You are here

Primary tabs

Written by: Cindy Lynn Roche, CPHR

Update: May 2018

New OHS regulations take effect June 1, 2018. These updates specifically focus on creating healthier, safer workplaces in Alberta, and address bullying and harassment. The Government of Alberta sought input from a broad range of stakeholders, including CPHR Alberta, in creating this updated legislation. News on these updates can be found at https://www.alberta.ca/ohs-changes.aspx


The manager began her relationship with the team by telling them that her style was different from her predecessor and if they didn’t like it they could leave. Within six months, she had PIPs in place for half the team and she had fired more people than had left for any reason in the previous 5 years. She badmouthed the client in meetings with staff and blamed staff in meetings with clients. She criticized individuals in team meetings (occasionally swearing and name-calling) and was proud of her ‘leadership style’ when sharing the rumour that everyone was afraid for their job. The team of 100 in 3 locations experienced more than 75% turnover before she was finally dismissed.

The crew was tight. They had worked together for several years and enjoyed a camaraderie on the drilling sites they were assigned to, often roughhousing and roasting one another. The owner’s decision to purchase heavy equipment and bring in his own operators rather than contracting the services would improve efficiency and reduce costs; the addition of specialized skill sets meant bringing in new people to the team. When the first crane operator said he had never seen anything like the environment he was working in, the owner told him that the crew were really good guys and probably just needed time to adjust to the change – he quit after two weeks with no change. The next operator had a little more self-confidence and barked back when he was snapped at, but he mentioned a series of rude, sneaky and dangerous behaviours to the owner because it was the most unprofessional environment he had ever encountered, the owner said he had heard the operator had gotten aggressive and maybe wasn’t trying hard enough to fit in. He needs the job and will leave as soon as he has another option, but until then hopes today isn’t the day he’s fired (because he’s sure it’s coming as soon as they don’t need him).

In both cases above, the leaders created a toxic environment that rewarded poor behaviour and punished performers who raised concerns (largely because the concerns were heard as criticism). In my experience, poor leadership is often at fault in cultures where bullying festers and too often it is the person who is targeted in that type of environment who leaves because it becomes exhausting to survive constant subtle and not-so-subtle attacks. However even in healthy organizations with great leadership, bullying can occur and it is just as discouraging, devastating and frustrating to someone who is targeted.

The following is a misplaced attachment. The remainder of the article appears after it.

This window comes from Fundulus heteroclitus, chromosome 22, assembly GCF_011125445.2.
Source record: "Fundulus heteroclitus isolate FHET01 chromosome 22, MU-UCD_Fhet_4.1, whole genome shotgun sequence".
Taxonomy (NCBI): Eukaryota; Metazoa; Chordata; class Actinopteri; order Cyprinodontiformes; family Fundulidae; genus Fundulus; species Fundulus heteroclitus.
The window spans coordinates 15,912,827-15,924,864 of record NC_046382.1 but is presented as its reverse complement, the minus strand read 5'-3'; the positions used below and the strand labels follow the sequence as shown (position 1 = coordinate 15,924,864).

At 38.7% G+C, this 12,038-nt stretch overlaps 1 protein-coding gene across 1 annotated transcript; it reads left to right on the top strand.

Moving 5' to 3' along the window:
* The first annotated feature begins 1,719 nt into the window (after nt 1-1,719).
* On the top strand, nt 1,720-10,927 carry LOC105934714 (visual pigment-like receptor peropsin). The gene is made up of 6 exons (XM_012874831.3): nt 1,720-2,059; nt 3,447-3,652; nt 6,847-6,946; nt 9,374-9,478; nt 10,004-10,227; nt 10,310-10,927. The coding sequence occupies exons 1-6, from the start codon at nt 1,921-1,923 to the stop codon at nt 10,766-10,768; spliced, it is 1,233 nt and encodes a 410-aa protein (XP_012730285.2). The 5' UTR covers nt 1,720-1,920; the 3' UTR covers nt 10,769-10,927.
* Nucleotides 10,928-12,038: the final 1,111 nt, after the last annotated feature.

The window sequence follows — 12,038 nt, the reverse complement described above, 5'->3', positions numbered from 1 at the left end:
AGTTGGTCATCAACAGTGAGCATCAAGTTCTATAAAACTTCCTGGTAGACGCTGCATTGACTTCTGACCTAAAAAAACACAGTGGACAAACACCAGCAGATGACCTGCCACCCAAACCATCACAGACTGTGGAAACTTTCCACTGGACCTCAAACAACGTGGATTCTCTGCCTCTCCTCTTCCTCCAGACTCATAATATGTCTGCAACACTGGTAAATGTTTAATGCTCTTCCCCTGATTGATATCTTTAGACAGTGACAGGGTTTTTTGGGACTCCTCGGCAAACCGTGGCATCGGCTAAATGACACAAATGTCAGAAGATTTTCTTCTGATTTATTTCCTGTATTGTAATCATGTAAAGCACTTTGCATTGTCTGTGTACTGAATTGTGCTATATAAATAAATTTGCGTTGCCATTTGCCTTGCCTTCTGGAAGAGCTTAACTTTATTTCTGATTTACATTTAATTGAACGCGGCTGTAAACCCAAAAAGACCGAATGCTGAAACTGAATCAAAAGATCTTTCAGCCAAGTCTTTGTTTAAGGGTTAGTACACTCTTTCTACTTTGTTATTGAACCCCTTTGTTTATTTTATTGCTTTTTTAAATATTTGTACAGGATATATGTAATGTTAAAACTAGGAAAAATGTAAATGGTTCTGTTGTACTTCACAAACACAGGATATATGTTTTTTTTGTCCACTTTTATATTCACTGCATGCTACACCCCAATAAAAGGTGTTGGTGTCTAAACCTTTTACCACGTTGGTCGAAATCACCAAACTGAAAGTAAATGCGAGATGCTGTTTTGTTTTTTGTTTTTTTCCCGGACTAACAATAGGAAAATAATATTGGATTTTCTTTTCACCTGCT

There is currently no specific anti-bullying legislation in Alberta. There can be recourse for individuals who are bullied through OH&S or Human Rights complaints, but those routes are limited by a specific set of grievances and proving a hostile environment is can be both stressful and expensive. Until there is legislation, and even after it exists, organizations with anti-bullying policies can protect themselves and their employees.

Having policies in place allows organizations to identify what is and is not acceptable behaviour in the workplace, whether that’s an anti-bullying or simply a respectful workplace policy, helps make the workplace safer by specifying what will be tolerated and how transgressions will be handled. When people are informed, they will be more conscious of their actions and, in the event that they become a bully’s target, a policy gives them safe options for reporting.

In 2016 an anti-bullying in the workplace petition was presented to the Government of Alberta. The government recognizes the insidious and destructive nature of bullying and debate continues about whether specific legislation is necessary. In the meantime, to help people who are being bullied and workplaces deciding how to manage bullies, the government has posted a number of resources on their webpage (see list below which includes tip sheets, health & safety information, and recommendations).

On November 9, 2016, Private Members Bill 208 was introduced by Craig Coolahan, MLA Calgary Klien. The Bill entitled Occupational Health and Safety (Protection From Workplace Harassment) Amendment Act, 2016, seeks to ensure harassment policies are mandatory in all Alberta workplaces and provide victims of workplace harassment an avenue to lodge a complaint with Occupational Health and Safety.

Government of Alberta Bullying in the Workplace Resources:

Government of Alberta – Bullying in the Workplace Tips

OSH Answers, Bullying in the Workplace

Bullies at Work: What to Know, What You Can Do

Let's Talk: A Guide for Resolving Workplace Conflicts

Your Rights and Responsibilities at Work

Communicating with Confidence

Employers: What You Need to Know About Bullying in the Workplace

First Job or New Job? What You Need to Know About Employment Standards

Sexual Harassment: What You Need to Know

Talking it Out — Resolving Conflict at Work

Workplace Health and Safety: What's Your Hazard I.Q?